As an article in the Current Events states, “In one year deer caused more than 500,000 auto accidents in the U.S. alone, causing nearly $2,000 worth of damage each time.” Farmers also suffer from the overpopulated herds. Deer and other animals eat billions of dollars worth of fruit and crops each year (To Hunt or Not to Hunt 3). People must join together to support more hunting to thin the herds before they become a huge problem. Another form of hunting, which has not gained as much publicity, is predator hunting. The animal-rights activists say that predators will thin the animal herds. While deer herds grow, they think that predator populations are staying the same. More deer and elk mean more predators. In his article, in the December issue of the Outdoor Life, author Frank Miniter tells of the need for increased predator hunting. Millions of dollars worth of livestock are killed each year by predators. He found that in one year alone, cattle ranchers lost 69,350 head to coyotes. That is a $21.8 million dollar loss. Why are coyotes so abundant? According to Eric Gese, a biologist at the National Wildlife Research Center, “It is due to the crash of fur prices in the late seventies and the ever increasing abundance of game” (Miniter 39). With predator numbers increasing, encounters with humans are also increasing. In Miniters January issue in the Outdoor Life he tells about a girl who lived just five miles from Disneyland. She was playing in a sandbox when she started to head back to her house for dinner. Along the way, she walked close by some hedges and was suddenly attacked by a coyote.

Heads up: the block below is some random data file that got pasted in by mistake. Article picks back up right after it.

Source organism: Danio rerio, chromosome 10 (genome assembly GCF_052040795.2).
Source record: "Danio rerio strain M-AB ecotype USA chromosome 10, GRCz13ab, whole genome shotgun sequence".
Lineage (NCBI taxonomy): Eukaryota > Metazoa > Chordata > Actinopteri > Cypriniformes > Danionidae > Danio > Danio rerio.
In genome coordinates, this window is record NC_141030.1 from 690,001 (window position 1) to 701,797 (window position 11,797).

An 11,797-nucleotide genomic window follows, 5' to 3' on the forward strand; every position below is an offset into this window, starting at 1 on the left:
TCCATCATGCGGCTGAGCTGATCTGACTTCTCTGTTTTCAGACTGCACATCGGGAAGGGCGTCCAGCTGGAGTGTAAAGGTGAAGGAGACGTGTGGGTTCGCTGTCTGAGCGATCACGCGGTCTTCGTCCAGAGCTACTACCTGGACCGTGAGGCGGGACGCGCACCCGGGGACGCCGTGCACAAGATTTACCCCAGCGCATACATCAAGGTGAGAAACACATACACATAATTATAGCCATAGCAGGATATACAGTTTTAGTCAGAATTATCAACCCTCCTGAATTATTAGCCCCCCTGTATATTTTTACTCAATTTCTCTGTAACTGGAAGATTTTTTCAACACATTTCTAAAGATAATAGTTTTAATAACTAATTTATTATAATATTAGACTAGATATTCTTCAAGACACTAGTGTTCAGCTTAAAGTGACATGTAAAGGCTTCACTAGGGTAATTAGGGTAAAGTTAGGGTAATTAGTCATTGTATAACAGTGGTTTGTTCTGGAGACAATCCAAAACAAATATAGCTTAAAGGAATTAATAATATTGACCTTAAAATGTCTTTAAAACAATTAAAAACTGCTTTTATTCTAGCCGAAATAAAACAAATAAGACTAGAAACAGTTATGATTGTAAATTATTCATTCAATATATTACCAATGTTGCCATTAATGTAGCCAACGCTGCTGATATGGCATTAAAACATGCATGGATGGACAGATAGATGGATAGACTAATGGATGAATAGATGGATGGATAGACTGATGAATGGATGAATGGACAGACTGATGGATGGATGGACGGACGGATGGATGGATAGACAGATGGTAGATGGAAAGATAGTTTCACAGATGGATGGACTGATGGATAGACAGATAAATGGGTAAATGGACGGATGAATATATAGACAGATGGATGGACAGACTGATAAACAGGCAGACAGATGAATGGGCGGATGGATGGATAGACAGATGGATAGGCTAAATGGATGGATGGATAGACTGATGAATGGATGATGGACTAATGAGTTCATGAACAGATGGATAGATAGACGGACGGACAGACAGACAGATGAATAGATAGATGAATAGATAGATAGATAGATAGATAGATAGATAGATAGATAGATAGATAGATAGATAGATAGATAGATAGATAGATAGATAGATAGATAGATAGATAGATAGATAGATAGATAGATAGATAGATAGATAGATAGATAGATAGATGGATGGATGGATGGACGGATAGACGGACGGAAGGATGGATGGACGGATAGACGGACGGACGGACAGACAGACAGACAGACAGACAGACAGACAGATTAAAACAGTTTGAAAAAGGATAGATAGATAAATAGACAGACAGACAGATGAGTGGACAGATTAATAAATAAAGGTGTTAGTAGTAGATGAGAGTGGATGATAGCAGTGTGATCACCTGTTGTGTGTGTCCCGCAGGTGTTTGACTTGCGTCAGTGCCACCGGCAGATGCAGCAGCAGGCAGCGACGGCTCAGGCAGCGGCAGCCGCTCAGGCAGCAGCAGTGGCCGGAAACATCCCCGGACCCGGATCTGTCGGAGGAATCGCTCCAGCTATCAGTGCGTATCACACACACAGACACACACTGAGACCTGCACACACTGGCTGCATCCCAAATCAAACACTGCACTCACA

After kicking and punching the coyote the girl was able to get the coyote to leave. The coyote had bitten her several times, and had one bite on her leg been a little deeper it would have severed her femoral artery and she could have bled to death. After a closer look, they found that the coyote had been laying in the bushes waiting for the right time (Miniter 49). This account shows the ever increasing number of predators in cities due to overpopulation in the forests. Many non-hunters complain about the use of traps in predator hunting. They claim they are cruel and inhumane. Across the country many professional hunters try and find a way to kill the coyote without trapping them. Many hand held calls will work to try to get the coyote in close, but in some situations the trap is the only thing that will work. Miniter tells of a struggle on a turkey farm where each night a coyote was getting in and killing nearly fifty birds a night. They tried many different ways to catch the coyote. They tried to call it in close with sounds of a dying animal, but with no luck. They finally resorted to the trap and they set it in the only spot they had found a track. The next day they caught the coyote (Miniters 40).